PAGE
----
Building #94 was constructed in 1936-7 as a farm machinery building for the Central Experimental Farm (CEF). The structure comprises a two-and-a-half-storey office section and a two-storey workshop section. It was designed by the Federal Department of Public Works in 1935. The building has been altered by the addition of a small, one-storey mechanical services section in the 1970s, the replacement of all office section windows and second-floor workshop windows, and the installation of single-pane thermal windows in front of the original ground-floor workshop windows, rendering them inoperable for ventilation purposes. One of the building's four large sheet-metal roof vents has been removed. Non-structural, full-height partitions have been installed on the second floor of the workshop section. The foundation of a root house dating from c 1890 is extant and visible within the perimeter of the 1936-7 basement. Agriculture and Agri-Food Canada is the custodian. The building will become offices and public space for the National Museum of Science and Technology in 2002. The structure is a Level 1 cultural resource located within the core of the Central Experimental Farm National Historic Site.
Reasons for Designation
Building #94 has been designated 'Recognized' because of its historical, architectural and environmental significance.
Building #94 is closely associated with two nationally significant themes: the Canadian Department of Agriculture's contributions to agricultural research and education through the experimental farm system, and the creation of a distinctive cultural landscape at the Central Experimental Farm (CEF). Building #94 was used to design, build and test highly-specialized farm machines, at a time when mechanized farming implements were increasingly replacing manual chores on Canadian farms. It was also used to test designs and materials for agricultural buildings recommended by the Department of Agriculture's Farm Plan Service.
The reorganization of the Department of Agriculture's Research Services Branch in the 1930s led to the end of the model farm role for the CEF and to the construction of new buildings to accommodate laboratories and offices. Building #94 symbolizes this change. It was designed and built specifically to support agricultural research programs. The building's institutional appearance reflects the Department of Agriculture's increasing emphasis on research over demonstration.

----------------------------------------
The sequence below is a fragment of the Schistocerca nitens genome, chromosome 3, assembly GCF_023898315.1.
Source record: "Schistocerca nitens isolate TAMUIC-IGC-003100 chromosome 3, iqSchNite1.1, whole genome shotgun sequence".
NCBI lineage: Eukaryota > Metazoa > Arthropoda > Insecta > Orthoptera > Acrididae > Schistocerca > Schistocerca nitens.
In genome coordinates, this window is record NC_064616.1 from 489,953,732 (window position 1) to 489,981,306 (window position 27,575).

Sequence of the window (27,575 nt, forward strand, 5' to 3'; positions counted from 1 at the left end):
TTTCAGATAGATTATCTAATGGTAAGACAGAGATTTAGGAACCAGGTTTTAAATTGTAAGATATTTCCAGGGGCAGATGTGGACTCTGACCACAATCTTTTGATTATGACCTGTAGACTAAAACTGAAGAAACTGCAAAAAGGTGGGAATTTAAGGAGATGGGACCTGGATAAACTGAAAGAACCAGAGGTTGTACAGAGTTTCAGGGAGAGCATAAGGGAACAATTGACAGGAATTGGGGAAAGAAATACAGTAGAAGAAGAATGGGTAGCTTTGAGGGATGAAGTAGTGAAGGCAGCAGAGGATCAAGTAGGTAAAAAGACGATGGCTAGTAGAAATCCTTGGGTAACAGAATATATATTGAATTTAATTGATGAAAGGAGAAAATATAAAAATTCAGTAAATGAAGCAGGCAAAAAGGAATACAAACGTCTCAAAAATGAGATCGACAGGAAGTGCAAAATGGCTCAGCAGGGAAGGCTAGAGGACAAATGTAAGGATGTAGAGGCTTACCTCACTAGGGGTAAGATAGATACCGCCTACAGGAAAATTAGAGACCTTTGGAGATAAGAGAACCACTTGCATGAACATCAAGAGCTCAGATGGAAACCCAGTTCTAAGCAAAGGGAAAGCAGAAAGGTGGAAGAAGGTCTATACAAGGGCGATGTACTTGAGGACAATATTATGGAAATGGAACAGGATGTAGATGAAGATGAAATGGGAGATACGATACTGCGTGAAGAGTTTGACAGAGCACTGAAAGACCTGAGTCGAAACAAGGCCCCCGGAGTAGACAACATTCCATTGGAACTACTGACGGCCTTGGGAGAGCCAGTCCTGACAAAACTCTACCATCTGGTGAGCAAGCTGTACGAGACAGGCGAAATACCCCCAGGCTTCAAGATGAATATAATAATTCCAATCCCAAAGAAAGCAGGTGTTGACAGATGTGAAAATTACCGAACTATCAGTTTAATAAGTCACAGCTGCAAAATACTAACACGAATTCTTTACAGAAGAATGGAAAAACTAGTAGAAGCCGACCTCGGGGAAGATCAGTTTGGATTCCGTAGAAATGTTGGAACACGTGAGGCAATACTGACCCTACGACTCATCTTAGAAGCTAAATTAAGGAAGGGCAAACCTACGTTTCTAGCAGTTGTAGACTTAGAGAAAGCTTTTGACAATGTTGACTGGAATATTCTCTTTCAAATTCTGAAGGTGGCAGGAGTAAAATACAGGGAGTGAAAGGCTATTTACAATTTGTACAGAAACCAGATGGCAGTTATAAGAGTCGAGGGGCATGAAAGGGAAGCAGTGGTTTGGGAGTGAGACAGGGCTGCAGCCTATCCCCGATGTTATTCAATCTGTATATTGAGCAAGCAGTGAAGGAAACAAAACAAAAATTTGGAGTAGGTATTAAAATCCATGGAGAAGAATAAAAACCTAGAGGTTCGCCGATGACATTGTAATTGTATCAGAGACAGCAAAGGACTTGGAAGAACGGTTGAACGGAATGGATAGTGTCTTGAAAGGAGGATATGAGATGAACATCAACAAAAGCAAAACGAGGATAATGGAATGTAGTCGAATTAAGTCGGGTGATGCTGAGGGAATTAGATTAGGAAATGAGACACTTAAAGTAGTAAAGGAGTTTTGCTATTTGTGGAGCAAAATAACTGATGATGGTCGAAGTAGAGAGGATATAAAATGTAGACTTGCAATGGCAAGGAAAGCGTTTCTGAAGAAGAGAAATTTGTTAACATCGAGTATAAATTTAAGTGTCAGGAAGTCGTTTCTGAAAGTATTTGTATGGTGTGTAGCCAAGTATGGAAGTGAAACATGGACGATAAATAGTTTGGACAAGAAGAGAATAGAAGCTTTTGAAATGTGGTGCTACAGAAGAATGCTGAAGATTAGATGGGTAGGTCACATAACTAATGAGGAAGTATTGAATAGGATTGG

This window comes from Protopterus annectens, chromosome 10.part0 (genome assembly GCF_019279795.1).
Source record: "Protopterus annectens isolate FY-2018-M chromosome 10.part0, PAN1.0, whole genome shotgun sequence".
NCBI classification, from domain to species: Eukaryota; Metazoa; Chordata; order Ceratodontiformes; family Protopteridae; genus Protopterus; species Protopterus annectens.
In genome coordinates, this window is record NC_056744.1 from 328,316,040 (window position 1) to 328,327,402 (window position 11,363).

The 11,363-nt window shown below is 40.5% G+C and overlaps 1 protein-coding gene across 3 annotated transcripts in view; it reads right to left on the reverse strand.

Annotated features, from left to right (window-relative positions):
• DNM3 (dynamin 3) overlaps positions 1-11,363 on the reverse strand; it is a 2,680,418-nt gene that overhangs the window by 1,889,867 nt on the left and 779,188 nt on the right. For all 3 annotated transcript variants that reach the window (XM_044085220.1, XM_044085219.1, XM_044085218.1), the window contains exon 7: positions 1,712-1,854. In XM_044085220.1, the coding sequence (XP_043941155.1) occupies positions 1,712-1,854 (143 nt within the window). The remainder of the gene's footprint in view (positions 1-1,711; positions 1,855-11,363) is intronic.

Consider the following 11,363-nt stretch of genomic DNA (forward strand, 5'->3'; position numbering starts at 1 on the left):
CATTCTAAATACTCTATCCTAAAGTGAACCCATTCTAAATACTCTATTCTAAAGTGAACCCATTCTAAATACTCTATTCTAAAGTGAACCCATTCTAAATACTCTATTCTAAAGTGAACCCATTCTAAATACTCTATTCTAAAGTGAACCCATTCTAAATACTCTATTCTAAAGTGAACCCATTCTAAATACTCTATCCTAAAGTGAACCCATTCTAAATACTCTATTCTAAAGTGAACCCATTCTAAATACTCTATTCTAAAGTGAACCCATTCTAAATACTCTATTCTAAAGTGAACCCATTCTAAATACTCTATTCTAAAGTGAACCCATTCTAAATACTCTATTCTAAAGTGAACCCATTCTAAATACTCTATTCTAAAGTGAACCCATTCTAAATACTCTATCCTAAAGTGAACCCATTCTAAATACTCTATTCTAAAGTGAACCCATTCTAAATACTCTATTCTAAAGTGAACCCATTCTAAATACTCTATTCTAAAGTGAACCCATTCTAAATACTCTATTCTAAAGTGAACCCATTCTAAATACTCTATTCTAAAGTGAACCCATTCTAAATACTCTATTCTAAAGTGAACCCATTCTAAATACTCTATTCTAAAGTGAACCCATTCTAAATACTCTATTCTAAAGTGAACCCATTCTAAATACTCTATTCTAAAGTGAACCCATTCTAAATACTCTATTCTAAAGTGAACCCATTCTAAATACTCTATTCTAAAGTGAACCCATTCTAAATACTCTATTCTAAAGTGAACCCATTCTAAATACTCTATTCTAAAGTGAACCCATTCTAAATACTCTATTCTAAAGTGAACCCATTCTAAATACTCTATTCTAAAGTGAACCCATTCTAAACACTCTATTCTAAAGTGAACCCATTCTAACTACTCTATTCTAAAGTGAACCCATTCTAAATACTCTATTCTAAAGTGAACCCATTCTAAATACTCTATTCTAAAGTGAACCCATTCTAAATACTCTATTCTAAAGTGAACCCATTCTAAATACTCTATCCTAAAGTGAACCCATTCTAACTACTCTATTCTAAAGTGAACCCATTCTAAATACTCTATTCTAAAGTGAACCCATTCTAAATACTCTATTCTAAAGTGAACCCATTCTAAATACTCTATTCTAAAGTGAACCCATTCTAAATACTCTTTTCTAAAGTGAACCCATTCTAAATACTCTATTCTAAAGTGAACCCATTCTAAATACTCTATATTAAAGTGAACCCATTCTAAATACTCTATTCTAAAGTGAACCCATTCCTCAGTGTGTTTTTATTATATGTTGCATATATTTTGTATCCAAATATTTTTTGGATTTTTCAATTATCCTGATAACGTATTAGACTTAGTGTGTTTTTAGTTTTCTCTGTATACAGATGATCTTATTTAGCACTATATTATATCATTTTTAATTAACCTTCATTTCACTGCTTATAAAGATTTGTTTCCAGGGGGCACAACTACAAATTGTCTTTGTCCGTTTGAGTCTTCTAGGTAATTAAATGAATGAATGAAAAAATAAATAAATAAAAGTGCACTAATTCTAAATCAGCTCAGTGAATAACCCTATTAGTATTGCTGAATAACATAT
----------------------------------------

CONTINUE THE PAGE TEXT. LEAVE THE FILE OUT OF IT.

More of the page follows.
Building #94 represents a hybrid of Beaux-Arts and Modern architectural principles, softened by the restrained use of Tudor detailing. The Beaux-Arts influence is evident in the symmetry and axial plan of the office section of the building. Modern principles of architectural and industrial design are evident in the restrained use of ornamentation, the steel-frame construction system, and the functional design of the workshop section. A series of large, multi-pane windows provided natural light and ventilation. Steel beams permit a clear span of the 45-foot width, creating a large interior space and structural strength. The institutional appearance of Building #94 is partially softened through the restrained use of Tudor Revival elements on the office section, connecting it to contemporaneous CEF buildings.
The relationship between Building #94 and its immediate landscape is unchanged. Most of the adjacent buildings, including the Main Barn pre-date Building #94. The long use of this site for CEF purposes is demonstrated by the foundation walls of a c 1890 root cellar exposed in the basement of the building. The driveway to the overhead door repeats a pattern of use for this sloped site that began in the 1880s with the construction of the first machine shop. Due to its design, location and age, Building #94 makes an important contribution to the CEF's status as an historic landmark.
The heritage character of Building #94 resides in the following character-defining elements:
- The primarily institutional appearance of Building #94, reflecting the shift in purpose of the CEF from model farm to research station.
- The symmetry and axial plan of the office section of the building, in keeping with Beaux-Arts principles.
- The steel-frame construction, expansive interior spaces (currently masked by interior partitions), restrained ornamentation and distinctive massing of the two component parts, in keeping with Modern design principles.
- The three, extant, large, sheet-metal, roof vents, and the large, multi-pane windows of the workshop section, which articulate the original function of the building.
- The restrained use of Tudor Revival elements on the office section of the building, including: stone lintels, keystones and gable caps, brick and stucco cladding, semi-circular windows, a hipped roof with dormers, and an arched main entrance. A decorative gable on the office section facade is repeated in the decorative gables of the workshop section.
- The location of Building # 94 within the central core of the CEF, as part of a mixed group of medium-scale, early 20th-century buildings that add complexity to the landscape without overwhelming the primary landscape feature, the Main Barn.
- The extant foundation walls of a c 1890 root cellar in the basement of Building #94.
- The driveway to the overhead door, following the established pattern of use for this site.
All maintenance and repair work, as well as future interventions, should respect these character-defining elements.